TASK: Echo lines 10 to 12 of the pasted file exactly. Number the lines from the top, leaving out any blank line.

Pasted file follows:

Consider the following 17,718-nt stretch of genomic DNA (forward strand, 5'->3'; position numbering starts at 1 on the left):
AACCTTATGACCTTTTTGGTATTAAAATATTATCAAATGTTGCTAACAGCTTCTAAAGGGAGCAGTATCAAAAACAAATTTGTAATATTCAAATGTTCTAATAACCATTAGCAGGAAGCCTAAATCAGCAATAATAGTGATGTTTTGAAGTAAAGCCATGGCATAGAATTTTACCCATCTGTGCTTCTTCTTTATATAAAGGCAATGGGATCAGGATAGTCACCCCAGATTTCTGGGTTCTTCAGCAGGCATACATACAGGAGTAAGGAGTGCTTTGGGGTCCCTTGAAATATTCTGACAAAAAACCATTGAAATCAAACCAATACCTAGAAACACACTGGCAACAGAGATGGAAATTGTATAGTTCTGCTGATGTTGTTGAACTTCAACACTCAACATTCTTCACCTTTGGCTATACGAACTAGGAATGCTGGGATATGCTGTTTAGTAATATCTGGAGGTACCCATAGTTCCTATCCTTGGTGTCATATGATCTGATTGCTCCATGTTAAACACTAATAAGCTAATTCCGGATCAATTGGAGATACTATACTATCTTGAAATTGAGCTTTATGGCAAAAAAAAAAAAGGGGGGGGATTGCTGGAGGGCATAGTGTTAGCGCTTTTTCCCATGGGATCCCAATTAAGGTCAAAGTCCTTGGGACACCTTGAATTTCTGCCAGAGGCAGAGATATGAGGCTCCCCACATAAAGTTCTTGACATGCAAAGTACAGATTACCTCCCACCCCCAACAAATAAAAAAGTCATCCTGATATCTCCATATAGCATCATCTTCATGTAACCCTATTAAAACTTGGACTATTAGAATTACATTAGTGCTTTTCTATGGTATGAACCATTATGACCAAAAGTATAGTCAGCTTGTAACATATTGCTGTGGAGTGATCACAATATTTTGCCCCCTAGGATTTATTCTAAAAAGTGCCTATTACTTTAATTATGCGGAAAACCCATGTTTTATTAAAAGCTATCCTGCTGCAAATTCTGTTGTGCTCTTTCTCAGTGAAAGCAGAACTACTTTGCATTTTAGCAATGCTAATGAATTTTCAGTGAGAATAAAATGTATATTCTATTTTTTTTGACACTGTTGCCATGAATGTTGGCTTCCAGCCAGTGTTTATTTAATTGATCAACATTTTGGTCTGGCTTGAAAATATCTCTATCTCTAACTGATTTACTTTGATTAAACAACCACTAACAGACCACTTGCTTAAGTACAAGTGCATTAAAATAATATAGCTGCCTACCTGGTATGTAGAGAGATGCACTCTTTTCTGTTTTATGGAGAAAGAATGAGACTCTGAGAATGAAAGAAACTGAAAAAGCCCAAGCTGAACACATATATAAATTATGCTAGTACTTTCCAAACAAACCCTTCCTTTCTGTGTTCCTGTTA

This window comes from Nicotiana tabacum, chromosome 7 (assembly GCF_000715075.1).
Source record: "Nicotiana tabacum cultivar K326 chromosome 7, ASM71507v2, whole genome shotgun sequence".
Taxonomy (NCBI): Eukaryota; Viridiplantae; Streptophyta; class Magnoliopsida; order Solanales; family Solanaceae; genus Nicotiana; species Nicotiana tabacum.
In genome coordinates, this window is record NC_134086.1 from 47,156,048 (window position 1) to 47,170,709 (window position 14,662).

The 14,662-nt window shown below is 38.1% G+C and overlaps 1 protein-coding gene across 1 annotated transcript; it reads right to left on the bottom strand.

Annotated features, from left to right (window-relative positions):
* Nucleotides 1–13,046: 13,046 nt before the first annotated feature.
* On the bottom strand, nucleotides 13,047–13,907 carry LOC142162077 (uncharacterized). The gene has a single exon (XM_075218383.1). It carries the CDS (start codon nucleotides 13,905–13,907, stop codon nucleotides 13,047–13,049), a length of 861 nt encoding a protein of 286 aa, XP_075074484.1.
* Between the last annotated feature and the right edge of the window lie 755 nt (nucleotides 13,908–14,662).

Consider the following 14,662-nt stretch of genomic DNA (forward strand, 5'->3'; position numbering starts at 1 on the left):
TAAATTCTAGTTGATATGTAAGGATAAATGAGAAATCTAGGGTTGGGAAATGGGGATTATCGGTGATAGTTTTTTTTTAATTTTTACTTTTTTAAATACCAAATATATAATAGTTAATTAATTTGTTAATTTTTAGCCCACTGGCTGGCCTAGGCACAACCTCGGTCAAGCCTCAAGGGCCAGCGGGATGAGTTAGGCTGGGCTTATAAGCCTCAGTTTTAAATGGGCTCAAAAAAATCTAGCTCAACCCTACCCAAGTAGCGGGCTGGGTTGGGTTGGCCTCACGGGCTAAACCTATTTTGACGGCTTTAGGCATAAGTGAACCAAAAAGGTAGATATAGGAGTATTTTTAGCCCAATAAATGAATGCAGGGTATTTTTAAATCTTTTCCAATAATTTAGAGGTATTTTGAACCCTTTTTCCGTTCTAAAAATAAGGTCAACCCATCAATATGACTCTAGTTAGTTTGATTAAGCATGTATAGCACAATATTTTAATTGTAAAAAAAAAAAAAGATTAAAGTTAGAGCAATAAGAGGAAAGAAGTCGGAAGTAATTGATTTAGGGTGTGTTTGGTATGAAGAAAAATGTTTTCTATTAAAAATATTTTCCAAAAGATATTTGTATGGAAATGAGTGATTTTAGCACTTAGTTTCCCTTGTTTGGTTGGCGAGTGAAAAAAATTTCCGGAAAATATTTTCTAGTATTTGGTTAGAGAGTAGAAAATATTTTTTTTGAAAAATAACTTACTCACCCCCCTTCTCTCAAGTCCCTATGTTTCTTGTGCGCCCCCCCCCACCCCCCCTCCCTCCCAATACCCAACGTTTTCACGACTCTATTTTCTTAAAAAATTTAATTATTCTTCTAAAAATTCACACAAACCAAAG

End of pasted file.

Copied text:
* On the bottom strand, nucleotides 13,047–13,907 carry LOC142162077 (uncharacterized). The gene has a single exon (XM_075218383.1). It carries the CDS (start codon nucleotides 13,905–13,907, stop codon nucleotides 13,047–13,049), a length of 861 nt encoding a protein of 286 aa, XP_075074484.1.
* Between the last annotated feature and the right edge of the window lie 755 nt (nucleotides 13,908–14,662).

Consider the following 14,662-nt stretch of genomic DNA (forward strand, 5'->3'; position numbering starts at 1 on the left):